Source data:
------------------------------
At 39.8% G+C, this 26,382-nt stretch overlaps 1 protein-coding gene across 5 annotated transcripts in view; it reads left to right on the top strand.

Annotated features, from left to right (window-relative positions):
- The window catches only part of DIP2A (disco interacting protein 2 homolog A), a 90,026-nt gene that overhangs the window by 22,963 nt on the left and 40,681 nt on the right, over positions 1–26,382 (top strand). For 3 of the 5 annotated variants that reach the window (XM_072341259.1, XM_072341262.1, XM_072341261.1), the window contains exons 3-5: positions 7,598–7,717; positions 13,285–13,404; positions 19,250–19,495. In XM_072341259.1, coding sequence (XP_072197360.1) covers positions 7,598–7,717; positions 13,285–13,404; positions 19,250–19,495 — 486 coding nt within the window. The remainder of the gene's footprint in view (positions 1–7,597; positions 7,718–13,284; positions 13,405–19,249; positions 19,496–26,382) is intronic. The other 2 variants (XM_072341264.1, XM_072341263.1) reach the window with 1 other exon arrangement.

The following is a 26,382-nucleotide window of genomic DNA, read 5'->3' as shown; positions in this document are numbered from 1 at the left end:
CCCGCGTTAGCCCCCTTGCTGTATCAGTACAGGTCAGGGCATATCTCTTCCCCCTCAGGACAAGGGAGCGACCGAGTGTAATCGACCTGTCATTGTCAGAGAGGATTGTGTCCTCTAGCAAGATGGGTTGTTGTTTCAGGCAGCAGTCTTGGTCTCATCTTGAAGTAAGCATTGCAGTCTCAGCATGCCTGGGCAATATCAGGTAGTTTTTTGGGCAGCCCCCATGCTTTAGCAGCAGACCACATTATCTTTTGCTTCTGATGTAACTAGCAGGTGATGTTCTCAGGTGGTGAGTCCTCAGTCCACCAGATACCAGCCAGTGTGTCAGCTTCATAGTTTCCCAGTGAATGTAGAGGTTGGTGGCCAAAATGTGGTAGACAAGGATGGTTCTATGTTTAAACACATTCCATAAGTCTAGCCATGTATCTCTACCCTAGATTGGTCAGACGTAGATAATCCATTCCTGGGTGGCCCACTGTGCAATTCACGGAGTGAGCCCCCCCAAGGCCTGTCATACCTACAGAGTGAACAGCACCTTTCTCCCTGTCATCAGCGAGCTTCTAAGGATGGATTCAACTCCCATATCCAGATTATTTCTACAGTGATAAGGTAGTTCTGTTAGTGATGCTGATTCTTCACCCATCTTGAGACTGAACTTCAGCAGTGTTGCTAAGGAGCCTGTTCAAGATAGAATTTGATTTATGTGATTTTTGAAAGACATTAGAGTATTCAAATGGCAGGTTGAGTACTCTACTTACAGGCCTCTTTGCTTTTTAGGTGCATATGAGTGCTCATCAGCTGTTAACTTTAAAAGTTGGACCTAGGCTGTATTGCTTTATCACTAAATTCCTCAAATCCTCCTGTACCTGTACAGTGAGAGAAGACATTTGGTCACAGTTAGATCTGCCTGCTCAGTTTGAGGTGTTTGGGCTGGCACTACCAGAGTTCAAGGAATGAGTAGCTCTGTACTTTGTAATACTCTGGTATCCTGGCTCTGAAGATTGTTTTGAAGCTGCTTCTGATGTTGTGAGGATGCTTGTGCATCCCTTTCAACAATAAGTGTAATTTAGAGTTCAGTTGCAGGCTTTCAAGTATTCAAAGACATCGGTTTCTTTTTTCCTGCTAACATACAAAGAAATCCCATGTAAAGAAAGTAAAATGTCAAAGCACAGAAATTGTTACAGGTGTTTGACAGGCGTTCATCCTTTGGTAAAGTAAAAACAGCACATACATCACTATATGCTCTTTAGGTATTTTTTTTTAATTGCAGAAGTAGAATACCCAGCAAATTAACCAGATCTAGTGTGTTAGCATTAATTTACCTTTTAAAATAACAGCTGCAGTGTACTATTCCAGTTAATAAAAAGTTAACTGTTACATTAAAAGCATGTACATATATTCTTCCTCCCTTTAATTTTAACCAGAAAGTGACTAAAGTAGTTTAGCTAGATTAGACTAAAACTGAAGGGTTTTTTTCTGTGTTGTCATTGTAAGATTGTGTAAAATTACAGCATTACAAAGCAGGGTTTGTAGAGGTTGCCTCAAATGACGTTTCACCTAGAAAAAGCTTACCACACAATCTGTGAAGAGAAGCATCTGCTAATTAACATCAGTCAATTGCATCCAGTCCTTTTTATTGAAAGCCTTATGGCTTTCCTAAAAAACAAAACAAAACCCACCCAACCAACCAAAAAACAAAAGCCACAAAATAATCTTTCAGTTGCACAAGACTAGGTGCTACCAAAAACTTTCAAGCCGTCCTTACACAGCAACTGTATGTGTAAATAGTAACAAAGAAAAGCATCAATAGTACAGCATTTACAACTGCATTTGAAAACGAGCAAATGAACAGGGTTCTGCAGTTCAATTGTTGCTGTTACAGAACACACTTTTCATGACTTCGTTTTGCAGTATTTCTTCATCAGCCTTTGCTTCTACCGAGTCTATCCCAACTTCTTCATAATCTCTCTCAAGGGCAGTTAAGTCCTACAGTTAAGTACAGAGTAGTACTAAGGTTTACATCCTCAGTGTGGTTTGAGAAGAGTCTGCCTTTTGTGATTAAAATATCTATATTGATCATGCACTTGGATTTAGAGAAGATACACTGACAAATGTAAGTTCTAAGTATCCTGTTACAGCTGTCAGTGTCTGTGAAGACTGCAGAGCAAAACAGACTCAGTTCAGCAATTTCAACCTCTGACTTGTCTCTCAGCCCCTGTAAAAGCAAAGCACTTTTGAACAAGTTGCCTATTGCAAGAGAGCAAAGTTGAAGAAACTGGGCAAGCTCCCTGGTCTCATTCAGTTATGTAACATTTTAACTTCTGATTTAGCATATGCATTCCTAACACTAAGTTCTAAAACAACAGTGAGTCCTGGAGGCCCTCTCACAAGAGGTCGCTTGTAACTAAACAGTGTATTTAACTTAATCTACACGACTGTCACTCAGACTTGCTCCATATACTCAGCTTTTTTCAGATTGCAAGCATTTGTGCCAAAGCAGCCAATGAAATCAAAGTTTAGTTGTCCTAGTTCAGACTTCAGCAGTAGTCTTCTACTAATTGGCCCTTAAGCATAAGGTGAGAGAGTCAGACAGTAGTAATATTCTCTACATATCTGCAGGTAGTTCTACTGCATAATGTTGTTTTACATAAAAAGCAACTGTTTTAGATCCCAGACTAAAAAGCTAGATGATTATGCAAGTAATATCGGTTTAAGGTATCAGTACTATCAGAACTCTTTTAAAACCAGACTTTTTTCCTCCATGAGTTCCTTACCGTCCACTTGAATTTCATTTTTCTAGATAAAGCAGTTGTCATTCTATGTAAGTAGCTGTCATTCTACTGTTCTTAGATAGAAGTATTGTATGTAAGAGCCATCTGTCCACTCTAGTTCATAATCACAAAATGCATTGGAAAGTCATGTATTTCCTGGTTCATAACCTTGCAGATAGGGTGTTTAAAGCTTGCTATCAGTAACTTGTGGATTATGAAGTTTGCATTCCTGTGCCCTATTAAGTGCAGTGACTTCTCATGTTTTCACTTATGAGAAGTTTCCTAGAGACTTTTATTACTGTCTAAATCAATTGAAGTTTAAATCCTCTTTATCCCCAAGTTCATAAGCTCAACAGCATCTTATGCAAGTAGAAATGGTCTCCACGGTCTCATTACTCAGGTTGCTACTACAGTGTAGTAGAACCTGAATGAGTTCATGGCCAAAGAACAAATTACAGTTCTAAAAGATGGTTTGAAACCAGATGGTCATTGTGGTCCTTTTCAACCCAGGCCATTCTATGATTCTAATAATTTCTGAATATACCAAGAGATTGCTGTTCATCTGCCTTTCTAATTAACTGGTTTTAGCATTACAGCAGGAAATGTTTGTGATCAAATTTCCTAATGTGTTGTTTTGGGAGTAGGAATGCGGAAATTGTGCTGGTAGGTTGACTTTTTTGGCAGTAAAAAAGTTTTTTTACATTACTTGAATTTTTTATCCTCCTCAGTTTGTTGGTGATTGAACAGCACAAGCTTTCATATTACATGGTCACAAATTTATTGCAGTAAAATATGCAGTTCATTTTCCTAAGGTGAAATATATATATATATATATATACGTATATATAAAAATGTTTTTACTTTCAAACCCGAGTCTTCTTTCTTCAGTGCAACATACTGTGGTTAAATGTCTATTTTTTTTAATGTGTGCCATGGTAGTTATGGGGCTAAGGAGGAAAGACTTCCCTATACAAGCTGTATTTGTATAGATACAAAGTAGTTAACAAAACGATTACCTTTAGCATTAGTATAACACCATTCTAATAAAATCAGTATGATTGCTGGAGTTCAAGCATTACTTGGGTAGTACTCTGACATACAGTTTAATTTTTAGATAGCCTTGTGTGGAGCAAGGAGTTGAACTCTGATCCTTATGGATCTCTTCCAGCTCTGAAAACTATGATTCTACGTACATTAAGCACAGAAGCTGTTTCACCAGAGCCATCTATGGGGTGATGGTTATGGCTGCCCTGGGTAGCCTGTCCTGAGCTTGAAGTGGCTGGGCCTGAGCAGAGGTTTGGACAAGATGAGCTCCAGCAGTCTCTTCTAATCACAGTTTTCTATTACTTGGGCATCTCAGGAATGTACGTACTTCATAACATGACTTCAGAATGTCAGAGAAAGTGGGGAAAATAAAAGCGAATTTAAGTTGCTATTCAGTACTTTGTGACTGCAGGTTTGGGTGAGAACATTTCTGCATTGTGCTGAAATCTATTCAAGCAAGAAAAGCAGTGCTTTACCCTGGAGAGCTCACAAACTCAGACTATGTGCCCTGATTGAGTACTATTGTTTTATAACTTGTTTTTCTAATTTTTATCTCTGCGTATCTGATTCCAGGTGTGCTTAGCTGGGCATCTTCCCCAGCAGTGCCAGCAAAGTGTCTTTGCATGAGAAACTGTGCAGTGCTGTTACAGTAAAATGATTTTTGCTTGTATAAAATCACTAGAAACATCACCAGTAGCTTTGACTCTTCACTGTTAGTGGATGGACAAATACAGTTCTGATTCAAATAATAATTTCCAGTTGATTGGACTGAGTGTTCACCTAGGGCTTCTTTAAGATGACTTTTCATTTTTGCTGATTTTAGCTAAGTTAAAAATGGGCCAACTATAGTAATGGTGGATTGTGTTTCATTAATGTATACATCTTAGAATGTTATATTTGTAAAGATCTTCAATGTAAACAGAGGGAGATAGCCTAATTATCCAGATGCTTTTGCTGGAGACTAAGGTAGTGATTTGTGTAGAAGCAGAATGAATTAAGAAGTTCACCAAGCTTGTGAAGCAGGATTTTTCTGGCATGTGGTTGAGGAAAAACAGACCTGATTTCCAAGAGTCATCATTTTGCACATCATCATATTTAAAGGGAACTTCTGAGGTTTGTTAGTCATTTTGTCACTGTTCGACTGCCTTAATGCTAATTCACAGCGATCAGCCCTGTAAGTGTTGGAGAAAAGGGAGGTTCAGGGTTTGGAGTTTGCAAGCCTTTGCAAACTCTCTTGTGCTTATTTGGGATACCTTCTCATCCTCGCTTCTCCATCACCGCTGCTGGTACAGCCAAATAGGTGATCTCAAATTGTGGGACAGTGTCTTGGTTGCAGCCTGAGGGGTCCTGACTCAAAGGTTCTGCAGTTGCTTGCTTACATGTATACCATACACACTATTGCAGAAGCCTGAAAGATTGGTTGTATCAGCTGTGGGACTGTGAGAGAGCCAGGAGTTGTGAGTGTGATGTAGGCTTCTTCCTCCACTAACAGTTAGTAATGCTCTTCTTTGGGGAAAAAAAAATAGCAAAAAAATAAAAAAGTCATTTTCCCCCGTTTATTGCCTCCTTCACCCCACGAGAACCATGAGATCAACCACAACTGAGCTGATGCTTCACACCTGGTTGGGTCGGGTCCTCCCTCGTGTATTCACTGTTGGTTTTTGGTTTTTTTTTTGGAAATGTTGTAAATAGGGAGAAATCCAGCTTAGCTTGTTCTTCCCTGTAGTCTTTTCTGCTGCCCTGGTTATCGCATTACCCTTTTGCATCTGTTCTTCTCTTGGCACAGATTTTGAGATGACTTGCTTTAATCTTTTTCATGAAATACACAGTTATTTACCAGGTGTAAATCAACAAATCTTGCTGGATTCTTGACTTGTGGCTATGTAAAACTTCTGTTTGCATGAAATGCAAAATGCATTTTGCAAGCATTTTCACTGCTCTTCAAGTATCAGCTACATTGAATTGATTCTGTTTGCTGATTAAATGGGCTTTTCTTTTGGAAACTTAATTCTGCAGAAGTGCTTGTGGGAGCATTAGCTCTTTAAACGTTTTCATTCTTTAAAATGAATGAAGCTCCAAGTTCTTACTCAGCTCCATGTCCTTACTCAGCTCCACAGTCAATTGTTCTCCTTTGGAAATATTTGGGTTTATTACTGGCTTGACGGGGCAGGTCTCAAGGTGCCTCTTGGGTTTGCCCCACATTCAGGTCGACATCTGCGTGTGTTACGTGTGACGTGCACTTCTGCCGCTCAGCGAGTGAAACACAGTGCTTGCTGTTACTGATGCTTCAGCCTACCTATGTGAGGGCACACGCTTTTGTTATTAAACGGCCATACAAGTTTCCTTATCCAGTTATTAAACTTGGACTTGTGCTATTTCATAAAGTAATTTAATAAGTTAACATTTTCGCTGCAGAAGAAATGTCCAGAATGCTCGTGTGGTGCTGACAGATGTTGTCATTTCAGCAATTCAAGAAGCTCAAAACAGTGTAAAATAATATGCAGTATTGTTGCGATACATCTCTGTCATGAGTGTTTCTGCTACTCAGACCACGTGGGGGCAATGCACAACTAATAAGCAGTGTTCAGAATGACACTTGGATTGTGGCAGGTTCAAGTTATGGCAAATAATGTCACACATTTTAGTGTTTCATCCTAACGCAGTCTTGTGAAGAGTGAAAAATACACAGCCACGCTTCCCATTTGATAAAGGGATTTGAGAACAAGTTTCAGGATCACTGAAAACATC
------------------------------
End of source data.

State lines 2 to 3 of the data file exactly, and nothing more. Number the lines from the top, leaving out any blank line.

Annotated features, from left to right (window-relative positions):
- The window catches only part of DIP2A (disco interacting protein 2 homolog A), a 90,026-nt gene that overhangs the window by 22,963 nt on the left and 40,681 nt on the right, over positions 1–26,382 (top strand). For 3 of the 5 annotated variants that reach the window (XM_072341259.1, XM_072341262.1, XM_072341261.1), the window contains exons 3-5: positions 7,598–7,717; positions 13,285–13,404; positions 19,250–19,495. In XM_072341259.1, coding sequence (XP_072197360.1) covers positions 7,598–7,717; positions 13,285–13,404; positions 19,250–19,495 — 486 coding nt within the window. The remainder of the gene's footprint in view (positions 1–7,597; positions 7,718–13,284; positions 13,405–19,249; positions 19,496–26,382) is intronic. The other 2 variants (XM_072341264.1, XM_072341263.1) reach the window with 1 other exon arrangement.